Any Foreigners into Agriculture in Taiwan?


#1

just wondering. Hope I’m not alone, as i love chatting with others that live and breathe plants. I do the ESL thing too for my main line $, but this is a hearty extra.


#2

Your not alone. After 7 years being stuck in the concrete jungles of Taiwan I finally found my a 400 ping plot of land in central Taiwan where I can farm at will. Being the first year since my younger days that I had the opportunity to do some farming, my crops this year didn’t turn out so well. My corn never even broke the surface since after I planted the seeds there was zero rain for the following month. I tried to water daily, but wasn’t enough. My tomatoes were doing great, but I started noticing a small bug that looks identical to a lady bug, but brown in color so I thought they would be beneficial. Boy was I wrong. Just two days after sighting my first one, the plants and much of the surrounding weeds were completely decimated. Bummer since I was looking to freeze a lot for future sauce making, but I know better know. I’m trying to go all organic, but there were a couple, then millions so I don’t know how I would stop these little critters with out some poison. And my three cats absolutely love it here. Every morning when I wake, I am presented with a massacre. One morning I counted 16 dead rats of all sizes in my driveway, and I have to discard them before I let my dogs out or they will suck down every last one. So internal parasites for the dogs/cats has been a problem that I have yet to find a way to control.

However I did have some luck. Okra, geez, 6-months later and my plants are still putting out a ton with most going to waste. Chilies, bitter melon, and some other type of squash have also did well. My rosemary shrub is almost half the size of me now and my basil has ended up growing all over my lot. I guess due to birds spreading. So luckily I have some fresh Pesto always ready to serve.

And I also raise chickens. Right now I have 6 normal Taiwanese chickens for eggs, but I have recently started purchasing some Chabos (true Japanese Bantams). While the eggs will be to small to deal with, they are very docile and pretty little things. Just bought me a pair of solid white ones to go a long with the previous pairs I own.

My fruit trees, while still young, have put out a lot. Lemons, oranges, papaya, and guava. So many papaya that the tree fell and had to be supported and the guava is drooping heavily. So it’s been a good year, but I still want to learn more about the seasons here. The farmers around me have recently planted their new crops, but all I see are onions and soybeans which I have really no interest in. I hope to invest in a tiller the next few weeks to make my job a little easier so I can plant a larger variety, but I first need to find out more about what to grow this time of the year. I’m hoping to make it to the local A-ma store where are the local farmers start drinking Taiwan’s finest and chatting in the early AM to find out more.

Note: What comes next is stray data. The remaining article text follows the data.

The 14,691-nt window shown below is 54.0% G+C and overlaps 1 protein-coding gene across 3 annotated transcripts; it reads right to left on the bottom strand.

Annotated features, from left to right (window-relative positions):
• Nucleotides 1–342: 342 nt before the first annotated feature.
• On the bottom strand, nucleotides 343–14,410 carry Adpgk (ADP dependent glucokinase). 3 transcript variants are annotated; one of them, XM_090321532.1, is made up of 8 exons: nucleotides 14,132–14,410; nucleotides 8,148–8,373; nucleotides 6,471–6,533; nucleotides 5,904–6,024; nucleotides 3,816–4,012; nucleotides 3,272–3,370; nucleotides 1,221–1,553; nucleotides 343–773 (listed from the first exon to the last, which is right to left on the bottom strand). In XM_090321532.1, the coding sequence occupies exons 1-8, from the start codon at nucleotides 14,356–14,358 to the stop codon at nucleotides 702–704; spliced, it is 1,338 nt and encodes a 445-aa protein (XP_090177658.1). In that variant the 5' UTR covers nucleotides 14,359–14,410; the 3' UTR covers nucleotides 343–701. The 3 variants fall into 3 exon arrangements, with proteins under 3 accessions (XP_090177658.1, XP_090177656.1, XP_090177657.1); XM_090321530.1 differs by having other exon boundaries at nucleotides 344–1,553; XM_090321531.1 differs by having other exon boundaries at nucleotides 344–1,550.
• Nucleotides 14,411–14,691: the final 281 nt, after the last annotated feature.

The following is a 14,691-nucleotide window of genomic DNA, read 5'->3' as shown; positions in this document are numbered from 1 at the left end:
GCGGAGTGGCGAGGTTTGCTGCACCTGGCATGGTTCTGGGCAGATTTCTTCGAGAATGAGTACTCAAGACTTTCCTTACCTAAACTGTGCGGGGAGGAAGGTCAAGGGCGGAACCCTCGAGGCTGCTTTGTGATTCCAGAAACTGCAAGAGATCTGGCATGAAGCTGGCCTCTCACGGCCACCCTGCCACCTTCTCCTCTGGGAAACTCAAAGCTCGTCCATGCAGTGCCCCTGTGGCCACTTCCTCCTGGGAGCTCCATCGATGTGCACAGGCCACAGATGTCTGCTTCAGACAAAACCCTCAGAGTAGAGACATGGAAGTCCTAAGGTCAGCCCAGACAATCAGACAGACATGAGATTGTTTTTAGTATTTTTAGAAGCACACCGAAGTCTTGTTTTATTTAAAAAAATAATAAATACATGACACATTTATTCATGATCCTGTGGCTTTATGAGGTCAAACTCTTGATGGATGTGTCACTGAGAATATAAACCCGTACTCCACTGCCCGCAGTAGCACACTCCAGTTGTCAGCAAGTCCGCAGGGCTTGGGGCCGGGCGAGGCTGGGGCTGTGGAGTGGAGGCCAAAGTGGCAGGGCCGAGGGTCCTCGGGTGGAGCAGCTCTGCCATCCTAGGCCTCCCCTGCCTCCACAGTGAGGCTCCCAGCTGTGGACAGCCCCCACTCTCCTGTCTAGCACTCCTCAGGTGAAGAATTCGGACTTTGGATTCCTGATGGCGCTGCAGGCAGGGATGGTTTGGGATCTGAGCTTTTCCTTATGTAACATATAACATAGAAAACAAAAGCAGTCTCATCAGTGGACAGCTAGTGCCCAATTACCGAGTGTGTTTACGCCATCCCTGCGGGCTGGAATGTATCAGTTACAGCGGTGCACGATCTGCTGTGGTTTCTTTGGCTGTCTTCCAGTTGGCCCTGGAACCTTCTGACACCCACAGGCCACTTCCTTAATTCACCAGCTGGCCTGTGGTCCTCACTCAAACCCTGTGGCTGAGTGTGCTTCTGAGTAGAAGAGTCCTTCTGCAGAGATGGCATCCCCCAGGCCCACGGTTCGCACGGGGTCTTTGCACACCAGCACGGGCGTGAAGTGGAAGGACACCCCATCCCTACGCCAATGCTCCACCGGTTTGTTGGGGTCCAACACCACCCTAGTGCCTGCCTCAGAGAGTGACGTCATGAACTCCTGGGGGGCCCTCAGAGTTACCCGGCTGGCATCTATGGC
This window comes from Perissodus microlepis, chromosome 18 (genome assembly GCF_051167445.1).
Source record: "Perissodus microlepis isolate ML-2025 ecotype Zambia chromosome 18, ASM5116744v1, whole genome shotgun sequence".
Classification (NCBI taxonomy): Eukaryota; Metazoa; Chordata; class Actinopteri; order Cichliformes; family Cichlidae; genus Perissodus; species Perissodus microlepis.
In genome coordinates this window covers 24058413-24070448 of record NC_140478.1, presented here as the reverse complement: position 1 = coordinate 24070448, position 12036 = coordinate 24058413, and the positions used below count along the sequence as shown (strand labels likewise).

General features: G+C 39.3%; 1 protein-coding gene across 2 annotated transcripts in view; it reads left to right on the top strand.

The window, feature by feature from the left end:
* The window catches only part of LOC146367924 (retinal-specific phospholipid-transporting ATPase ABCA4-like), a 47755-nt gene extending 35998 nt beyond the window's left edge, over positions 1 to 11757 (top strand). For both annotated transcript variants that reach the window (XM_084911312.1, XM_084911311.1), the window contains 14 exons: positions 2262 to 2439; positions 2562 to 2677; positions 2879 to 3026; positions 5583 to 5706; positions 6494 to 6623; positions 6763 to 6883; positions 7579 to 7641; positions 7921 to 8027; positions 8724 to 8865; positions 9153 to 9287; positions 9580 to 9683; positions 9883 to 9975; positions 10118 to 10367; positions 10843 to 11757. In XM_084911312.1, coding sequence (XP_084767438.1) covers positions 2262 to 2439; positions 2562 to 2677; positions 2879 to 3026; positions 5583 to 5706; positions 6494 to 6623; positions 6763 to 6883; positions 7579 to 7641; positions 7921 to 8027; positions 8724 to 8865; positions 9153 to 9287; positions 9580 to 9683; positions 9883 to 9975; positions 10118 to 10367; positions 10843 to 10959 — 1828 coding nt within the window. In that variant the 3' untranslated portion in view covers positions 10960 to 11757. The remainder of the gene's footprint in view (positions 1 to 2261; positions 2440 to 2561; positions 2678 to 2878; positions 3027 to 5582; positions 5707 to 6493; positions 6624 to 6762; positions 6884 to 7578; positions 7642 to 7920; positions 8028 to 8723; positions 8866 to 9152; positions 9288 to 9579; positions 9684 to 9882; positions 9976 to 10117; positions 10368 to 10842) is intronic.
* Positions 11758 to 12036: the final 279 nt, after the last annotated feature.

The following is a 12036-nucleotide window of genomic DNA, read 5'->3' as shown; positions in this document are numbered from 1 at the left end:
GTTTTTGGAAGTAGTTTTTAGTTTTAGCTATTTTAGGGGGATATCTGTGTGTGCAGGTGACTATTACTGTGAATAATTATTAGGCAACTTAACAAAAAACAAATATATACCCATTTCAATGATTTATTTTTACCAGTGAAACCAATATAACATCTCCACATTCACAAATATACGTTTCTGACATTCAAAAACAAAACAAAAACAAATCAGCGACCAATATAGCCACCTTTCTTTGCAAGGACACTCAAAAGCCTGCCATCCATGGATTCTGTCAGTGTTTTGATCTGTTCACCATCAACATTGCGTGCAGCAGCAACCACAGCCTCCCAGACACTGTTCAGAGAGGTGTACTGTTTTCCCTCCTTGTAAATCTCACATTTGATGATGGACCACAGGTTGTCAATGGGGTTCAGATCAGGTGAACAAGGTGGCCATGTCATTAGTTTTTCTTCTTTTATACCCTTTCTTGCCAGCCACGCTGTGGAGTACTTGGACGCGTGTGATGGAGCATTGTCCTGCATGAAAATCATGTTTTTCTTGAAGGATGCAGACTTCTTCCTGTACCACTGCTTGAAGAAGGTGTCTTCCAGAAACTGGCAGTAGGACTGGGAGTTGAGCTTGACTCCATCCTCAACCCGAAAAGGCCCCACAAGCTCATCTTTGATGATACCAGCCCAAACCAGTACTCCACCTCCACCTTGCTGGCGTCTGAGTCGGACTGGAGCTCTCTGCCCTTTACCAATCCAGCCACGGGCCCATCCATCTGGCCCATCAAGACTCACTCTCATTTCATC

#3

Your farm sounds cool. Do you have any pics?


#4

A lot of foreigners. They need a lot of bulbs in their apartment and strangely don’t like to talk about their agricultural hobby.


#5

cjc444, are you renting or did you buy the land?


#6

cjc444, your farm sounds really neat.
I’m a little jealous.


#7

I’m into agriculture but more an observer than a doer. Or should that be eater. The amount of things that can go grow fairly well in Taiwan is pretty astounding to me. From the high mountains to the coastal plains. Where my wife is from they literally grow vegetable/fruit patches with up to 20 different plants in a few square meters, in plots randomly dotted around the village. They even have rice fields IN the town. Not only there but of course all over Taiwan, it’s pretty cool.


#8

Yep, it’s a fertile place. Except oddly for the people.


#9

pingdong, cjc44, nice to know other people are doing this. I’m renting a hectare of … well, it ain’t farmland, but I have high hopes for it. This is down in Miaoli. The project got off to a rather shaky start, since the agent lied to me about the exact size and extent (a trip to the land registry cleared that up) but I’m now starting to bring it under control and hope to start planting some winter crops this month. At the moment, it’s covered in head-high undergrowth, trees, and bamboo, but it has a wonderful diversity of microclimates, terrain, and soil types. I’ve started clearing a more-accessible area of about 70m2:

What you can’t see clearly here is that the land is roughly terraced (and also has an inordinate number of ancient PaoLyTa bottles scattered around) which makes me think this area was farmed a long time ago.

This is the kind of thing I’m up against:

I’m trying to do this with the minimum disruption to the existing ecosystem. One thing I’ve noticed in Taiwan is that ‘traditional’ agriculture (clearing the land and spraying it with chemicals) works even less well than it does in the west. The topsoil just gets washed/blown away and you’re left with an infertile desert that you have to drench in chemicals to get any yield at all. Just look at the amount of biomass growing on uncleared land, and compare that with what you see in a field. So I’m trying some new methods which aim to replicate (or at least sit comfortably alongside) natural ecosystems.